The need will not be answered by appealing to people’s experiences. All the rage these days is “narrative theology,” which if handled rightly could be effective. However, “narrative theology” as it is handled by most of the Church is merely a celebration of everybody’s different life-stories. It is nothing more then Schleiermacher on mescaline. This can not and will not bring Reformation. Without Reformation we will die in our experience.

The need will only be answered by thinking rightly about God – or we could say by a Holy Spirit driven restoration of right Theology. That which the Church and culture is dying of is the disease of thinking wrongly about God. This wrong thinking about the God of the Bible is the disease that produces all of our foul immoral symptoms. The first place that our wrong thinking about God reveals itself is in our worship and doxology. Thinking wrongly about God we worship wrongly. Worshiping God wrongly we reinforce wrong thinking about God. Reformation in the Church, in the family, in the schools, in the law, in the economy, in the political order, and in the arts — Reformation that will heal wherever it flows — will first be seen in the repair of our theology and doxology.

The battle that we face today in our times and in our culture hence is not primarily between Republicans and Democrats. It is not primarily between Islam and Secular Humanism. It is not primarily between Liberals and Conservatives. The battle that we face today in our times and in our culture is the Battle of Theology. The question that confronts us is, “How Then Shall We Think About God.” Here is where the battle lies and should we answer this question wrongly, or allow people who have answered it wrongly to be our ecclesiastical and cultural gurus we shall die.

As a people then, we will suffer increasingly or decreasingly to the degree that we get our Theology wrong. The more a people think wrongly about God the more they will inflict themselves with all kinds of neuroses, psychopathic and sociopath behavior, and just plain strangeness. To the contrary, only Reformation can cure the ecclesiastical and cultural malaise that is characterized by these kinds of maladies.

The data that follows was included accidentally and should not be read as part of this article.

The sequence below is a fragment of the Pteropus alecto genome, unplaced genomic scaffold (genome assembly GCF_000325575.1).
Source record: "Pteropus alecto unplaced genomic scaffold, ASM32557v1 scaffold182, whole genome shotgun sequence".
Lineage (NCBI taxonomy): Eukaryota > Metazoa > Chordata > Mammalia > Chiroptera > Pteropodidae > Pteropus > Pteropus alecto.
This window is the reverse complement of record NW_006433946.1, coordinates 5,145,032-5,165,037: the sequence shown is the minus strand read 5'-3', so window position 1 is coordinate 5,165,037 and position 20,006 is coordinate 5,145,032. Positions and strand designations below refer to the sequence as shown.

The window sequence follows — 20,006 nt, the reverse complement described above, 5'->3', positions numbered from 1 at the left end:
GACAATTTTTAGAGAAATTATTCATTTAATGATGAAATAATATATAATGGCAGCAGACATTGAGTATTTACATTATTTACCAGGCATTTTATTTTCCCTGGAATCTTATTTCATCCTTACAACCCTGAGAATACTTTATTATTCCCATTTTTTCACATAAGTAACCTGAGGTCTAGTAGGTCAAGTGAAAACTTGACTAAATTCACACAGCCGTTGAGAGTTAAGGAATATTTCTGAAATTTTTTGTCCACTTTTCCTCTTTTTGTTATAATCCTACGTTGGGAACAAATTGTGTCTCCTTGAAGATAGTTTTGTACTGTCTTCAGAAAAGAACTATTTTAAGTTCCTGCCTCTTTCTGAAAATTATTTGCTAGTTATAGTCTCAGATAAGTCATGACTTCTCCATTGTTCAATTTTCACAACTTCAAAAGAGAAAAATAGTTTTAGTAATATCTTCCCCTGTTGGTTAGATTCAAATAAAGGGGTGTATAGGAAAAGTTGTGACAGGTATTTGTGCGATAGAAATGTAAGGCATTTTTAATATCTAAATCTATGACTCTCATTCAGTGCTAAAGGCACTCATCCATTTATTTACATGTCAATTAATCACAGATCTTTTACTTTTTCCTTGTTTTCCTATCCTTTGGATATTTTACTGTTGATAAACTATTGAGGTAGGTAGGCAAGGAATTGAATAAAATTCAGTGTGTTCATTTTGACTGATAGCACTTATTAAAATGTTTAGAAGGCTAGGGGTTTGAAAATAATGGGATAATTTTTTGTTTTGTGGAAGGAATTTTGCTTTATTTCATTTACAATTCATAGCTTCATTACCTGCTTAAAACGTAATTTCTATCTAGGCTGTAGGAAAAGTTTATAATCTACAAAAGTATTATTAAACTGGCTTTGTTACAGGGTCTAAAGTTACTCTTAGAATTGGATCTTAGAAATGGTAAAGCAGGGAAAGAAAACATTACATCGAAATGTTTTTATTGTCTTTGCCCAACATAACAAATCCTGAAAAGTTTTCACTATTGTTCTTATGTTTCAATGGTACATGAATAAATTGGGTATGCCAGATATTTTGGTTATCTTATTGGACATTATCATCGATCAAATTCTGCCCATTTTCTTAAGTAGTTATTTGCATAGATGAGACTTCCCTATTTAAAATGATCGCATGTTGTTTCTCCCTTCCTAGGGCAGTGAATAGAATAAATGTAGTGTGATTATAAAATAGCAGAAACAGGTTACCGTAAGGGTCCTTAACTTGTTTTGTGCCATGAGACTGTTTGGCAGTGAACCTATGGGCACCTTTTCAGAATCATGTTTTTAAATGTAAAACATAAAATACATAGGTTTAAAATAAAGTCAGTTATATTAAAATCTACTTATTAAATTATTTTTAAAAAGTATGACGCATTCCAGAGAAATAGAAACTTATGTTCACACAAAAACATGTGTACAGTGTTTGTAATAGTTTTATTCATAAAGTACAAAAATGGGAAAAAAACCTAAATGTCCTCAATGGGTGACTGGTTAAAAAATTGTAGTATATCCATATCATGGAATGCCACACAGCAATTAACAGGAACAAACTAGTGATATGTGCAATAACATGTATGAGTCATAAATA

As we turn to II Kings 22-23 we see Reformation as the remedy for what ails people who have embraced a culture of death.

I.) Sola Scriptura – Formal Principle Of Reformation (vs. 22:11)

Josiah realized that God’s people had disregarded the authoritative source of God’s rule over His people and such a realization led to deep anguish. The Reformation that washed over ancient Israel occurred because the Scripture was restored, and with the Scripture restored people began to think rightly about God.

In the Reformation in the 16th century this idea of Scripture alone was thought of as the “Formal Principle” of the Reformation. It was referred to as the “Formal Principle” because in returning to the Scripture alone as the authoritative source of theology much that was sloppy and inferior in thinking about God was challenged and removed.

This idea of Sola Scriptura is part of what we confess as a Reformed Protestant body of believers,

“We believe that [the] holy Scriptures fully contain the will of God, and that whatsoever man ought to believe unto salvation is sufficiently taught therein…Neither may we consider any writings of men, however holy these men may have been, of equal value with those divine Scriptures nor ought we to consider custom or the great multitude, or antiquity, or succession of times and persons, or councils, decrees or statutes, as of equal value with the truth of God… Therefore, we reject with all our hearts whatsoever does not agree with this infallible rule” (Belgic Confession VII).

Before the Law was rediscovered in the II Kings account and before the Scriptures were rediscovered in the Reformation it was no longer the case in most quarters of the Church that the Scriptures were the authoritative source of theology. What had happened is that autonomous reason and tradition had been lifted above the Scriptures.

The Reformation was the Reformation because it made a serious effort to allow the Scripture to have pride of place in and over the Church and thus in and over the lives of God’s people.

Now if we are to have another Reformation again something like this has to occur again. It needs to occur again for in much if not most of Christianity in the world what has happened is that the Formal principle of Scripture is no longer Sola Scriptura. In Pentecostal quarters for example the formal principle is Scripture and direct revelation from the Holy Spirit. In Roman Catholic quarters for example the formal principle remains Scripture and tradition and autonomous reason. In Anglican or Episcopalian quarters for example the formal principle remains Scripture, Church Authority, and autonomous reason. In Emergent Church quarters for example the formal principle remains experience plus culture.

Unless God is gracious to give us a return to Sola Scriptura our Churches will continue to ape our pagan culture. Unless God is gracious to give us a return to Sola Scriptura we will continue to think wrongly about God.

Now, here we must have a word about what Sola Scriptura isn’t.

If there was a temptation once upon a time to over privatize Scripture in the hands of the corporate magesterium, there is in our time a temptation to over privatize Scripture in the hands of the individual, so that Sola Scriptura becomes Solo Scriptura. We must say that just as no group of people can stand over the Bible dictating to it what it says, so no single individual is allowed to stand over the Bible dictating to it what it says. If it was wrong for the Church to wrest Scripture away from God’s people, it is equally wrong for individuals to wrest Scripture away from the Church.